This introductory volume to the series of American Classics in International Law is intended to present, put into context, and critically appraise specifically American general theories of and about international law. Those frameworks of ideas include the very concept of international law, its justification, the struggle between formalism and experience, various theories of legitimacy and fairness, the law’s effectiveness, empirical analysis, critiques from the margins and the center, and approaches to its improvement. Particular focus is on American Legal Realism, the New Haven School of Jurisprudence, International and Transnational Legal Process, liberal theories of international law, linkages to social sciences, including Law and Economics, Critical Legal Studies, LatCrit, TWAIL, and feminist approaches to the discipline.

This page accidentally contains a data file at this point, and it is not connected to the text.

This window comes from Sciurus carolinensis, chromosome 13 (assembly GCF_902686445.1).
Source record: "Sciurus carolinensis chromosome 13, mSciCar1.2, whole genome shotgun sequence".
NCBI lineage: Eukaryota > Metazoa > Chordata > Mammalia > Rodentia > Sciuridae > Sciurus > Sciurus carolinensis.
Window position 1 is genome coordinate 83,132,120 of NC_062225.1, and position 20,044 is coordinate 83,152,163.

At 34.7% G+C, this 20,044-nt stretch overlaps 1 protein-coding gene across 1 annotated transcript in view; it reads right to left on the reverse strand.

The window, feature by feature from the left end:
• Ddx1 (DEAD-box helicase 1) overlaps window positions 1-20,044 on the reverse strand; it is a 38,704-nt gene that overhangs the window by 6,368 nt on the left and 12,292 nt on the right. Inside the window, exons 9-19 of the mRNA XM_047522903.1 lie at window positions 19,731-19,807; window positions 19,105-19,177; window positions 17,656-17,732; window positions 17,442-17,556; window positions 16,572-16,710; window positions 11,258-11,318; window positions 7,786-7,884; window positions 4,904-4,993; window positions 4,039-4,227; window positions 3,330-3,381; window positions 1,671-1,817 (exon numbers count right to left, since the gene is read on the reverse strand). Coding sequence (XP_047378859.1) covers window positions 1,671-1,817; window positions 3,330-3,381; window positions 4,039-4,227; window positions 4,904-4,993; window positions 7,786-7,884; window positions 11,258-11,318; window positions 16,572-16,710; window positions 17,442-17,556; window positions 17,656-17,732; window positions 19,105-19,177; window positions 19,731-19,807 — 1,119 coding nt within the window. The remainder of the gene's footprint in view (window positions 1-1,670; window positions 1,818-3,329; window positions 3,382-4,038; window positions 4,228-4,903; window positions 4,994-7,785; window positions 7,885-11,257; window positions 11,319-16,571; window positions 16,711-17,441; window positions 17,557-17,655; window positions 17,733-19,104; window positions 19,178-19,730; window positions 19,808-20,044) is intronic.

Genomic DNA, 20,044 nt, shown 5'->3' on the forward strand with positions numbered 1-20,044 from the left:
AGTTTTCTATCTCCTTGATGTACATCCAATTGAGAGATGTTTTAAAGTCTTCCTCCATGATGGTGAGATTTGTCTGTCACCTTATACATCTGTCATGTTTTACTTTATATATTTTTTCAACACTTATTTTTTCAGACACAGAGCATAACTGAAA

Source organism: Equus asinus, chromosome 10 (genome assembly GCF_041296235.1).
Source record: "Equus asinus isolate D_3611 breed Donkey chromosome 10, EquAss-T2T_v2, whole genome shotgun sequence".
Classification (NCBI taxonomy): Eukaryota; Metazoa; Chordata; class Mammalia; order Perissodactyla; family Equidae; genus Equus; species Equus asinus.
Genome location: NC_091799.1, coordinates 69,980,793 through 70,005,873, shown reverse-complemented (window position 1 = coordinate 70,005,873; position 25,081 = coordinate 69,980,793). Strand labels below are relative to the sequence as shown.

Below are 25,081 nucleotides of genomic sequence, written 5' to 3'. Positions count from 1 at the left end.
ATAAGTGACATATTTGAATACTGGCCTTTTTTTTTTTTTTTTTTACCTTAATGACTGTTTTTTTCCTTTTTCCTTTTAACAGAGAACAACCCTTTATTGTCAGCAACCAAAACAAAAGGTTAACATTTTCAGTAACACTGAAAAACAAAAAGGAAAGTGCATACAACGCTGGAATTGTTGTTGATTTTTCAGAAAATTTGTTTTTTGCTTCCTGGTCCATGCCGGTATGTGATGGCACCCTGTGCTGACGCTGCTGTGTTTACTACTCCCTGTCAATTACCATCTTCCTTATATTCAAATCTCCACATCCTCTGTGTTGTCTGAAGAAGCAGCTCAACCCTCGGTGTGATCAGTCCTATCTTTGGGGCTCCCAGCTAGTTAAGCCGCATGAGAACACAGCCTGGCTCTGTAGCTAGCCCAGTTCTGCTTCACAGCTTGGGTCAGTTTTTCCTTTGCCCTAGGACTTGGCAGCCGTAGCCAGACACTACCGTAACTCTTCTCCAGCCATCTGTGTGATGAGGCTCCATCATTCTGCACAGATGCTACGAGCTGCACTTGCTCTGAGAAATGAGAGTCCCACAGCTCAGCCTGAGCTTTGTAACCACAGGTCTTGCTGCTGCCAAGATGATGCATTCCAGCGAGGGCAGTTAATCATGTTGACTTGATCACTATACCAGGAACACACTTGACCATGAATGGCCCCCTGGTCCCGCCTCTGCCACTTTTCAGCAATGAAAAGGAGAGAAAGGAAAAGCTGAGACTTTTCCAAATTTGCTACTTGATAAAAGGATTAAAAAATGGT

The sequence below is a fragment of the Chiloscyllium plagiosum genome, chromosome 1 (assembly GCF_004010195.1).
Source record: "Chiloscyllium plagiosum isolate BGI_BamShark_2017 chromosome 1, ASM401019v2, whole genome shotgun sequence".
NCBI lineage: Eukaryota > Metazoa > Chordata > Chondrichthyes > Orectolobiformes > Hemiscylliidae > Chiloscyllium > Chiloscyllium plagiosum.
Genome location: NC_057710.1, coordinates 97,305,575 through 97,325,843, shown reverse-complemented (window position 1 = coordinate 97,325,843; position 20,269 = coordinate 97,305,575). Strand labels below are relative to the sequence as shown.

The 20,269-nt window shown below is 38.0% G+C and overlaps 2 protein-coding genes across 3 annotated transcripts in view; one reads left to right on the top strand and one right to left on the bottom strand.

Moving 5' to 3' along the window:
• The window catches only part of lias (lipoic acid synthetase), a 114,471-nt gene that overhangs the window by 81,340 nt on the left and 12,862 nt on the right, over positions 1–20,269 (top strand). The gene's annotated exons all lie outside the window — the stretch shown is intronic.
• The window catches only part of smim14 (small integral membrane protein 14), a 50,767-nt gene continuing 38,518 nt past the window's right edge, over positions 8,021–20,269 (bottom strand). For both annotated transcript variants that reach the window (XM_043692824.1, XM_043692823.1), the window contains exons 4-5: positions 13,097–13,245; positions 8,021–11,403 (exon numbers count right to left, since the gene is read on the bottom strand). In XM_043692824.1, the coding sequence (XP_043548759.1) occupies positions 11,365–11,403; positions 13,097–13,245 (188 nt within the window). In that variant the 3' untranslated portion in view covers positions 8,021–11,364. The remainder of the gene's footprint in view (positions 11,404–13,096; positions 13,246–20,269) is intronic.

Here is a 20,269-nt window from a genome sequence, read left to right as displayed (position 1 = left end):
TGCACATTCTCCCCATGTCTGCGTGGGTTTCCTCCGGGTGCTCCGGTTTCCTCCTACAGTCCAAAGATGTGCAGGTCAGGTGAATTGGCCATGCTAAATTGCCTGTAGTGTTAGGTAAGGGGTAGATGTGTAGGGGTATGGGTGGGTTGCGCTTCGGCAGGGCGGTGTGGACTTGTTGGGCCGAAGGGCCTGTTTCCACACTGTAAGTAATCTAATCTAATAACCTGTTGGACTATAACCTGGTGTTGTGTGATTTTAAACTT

Essays on International Law in Honor of W. Michael Reisman
Throughout his career, Michael Reisman emphasized law’s function in shaping the future. In this wide-ranging collection of essays, major thinkers in the international legal field address the goals of the twenty-first century and how international law can address the needs of the world community.The result is a volume of outstanding scholarship that will appeal to all those – lawyers, political scientists, and educated laymen— interested in international law, legal theory, human rights, international investment law and commercial arbitration, boundary issues, law of the sea, and law of armed conflict.